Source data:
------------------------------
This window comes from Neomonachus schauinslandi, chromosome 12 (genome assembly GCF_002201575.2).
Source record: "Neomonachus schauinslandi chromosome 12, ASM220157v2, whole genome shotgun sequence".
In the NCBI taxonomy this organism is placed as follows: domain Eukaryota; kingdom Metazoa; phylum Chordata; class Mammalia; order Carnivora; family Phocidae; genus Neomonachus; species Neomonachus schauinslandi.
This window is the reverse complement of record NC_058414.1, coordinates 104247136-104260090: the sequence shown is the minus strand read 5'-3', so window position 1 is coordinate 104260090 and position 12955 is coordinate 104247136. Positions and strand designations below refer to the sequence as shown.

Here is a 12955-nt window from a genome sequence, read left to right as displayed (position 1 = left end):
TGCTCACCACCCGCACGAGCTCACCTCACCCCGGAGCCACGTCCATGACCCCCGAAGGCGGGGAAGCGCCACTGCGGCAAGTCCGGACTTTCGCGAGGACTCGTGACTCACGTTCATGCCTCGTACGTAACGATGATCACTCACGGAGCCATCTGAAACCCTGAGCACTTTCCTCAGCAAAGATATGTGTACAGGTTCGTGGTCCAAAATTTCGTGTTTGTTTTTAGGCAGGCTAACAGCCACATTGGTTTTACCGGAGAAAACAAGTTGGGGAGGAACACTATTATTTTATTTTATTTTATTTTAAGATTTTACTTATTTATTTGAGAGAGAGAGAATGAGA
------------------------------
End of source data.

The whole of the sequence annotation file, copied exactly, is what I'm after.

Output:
This window comes from Neomonachus schauinslandi, chromosome 12 (genome assembly GCF_002201575.2).
Source record: "Neomonachus schauinslandi chromosome 12, ASM220157v2, whole genome shotgun sequence".
In the NCBI taxonomy this organism is placed as follows: domain Eukaryota; kingdom Metazoa; phylum Chordata; class Mammalia; order Carnivora; family Phocidae; genus Neomonachus; species Neomonachus schauinslandi.
This window is the reverse complement of record NC_058414.1, coordinates 104247136-104260090: the sequence shown is the minus strand read 5'-3', so window position 1 is coordinate 104260090 and position 12955 is coordinate 104247136. Positions and strand designations below refer to the sequence as shown.

Here is a 12955-nt window from a genome sequence, read left to right as displayed (position 1 = left end):
TGCTCACCACCCGCACGAGCTCACCTCACCCCGGAGCCACGTCCATGACCCCCGAAGGCGGGGAAGCGCCACTGCGGCAAGTCCGGACTTTCGCGAGGACTCGTGACTCACGTTCATGCCTCGTACGTAACGATGATCACTCACGGAGCCATCTGAAACCCTGAGCACTTTCCTCAGCAAAGATATGTGTACAGGTTCGTGGTCCAAAATTTCGTGTTTGTTTTTAGGCAGGCTAACAGCCACATTGGTTTTACCGGAGAAAACAAGTTGGGGAGGAACACTATTATTTTATTTTATTTTATTTTAAGATTTTACTTATTTATTTGAGAGAGAGAGAATGAGA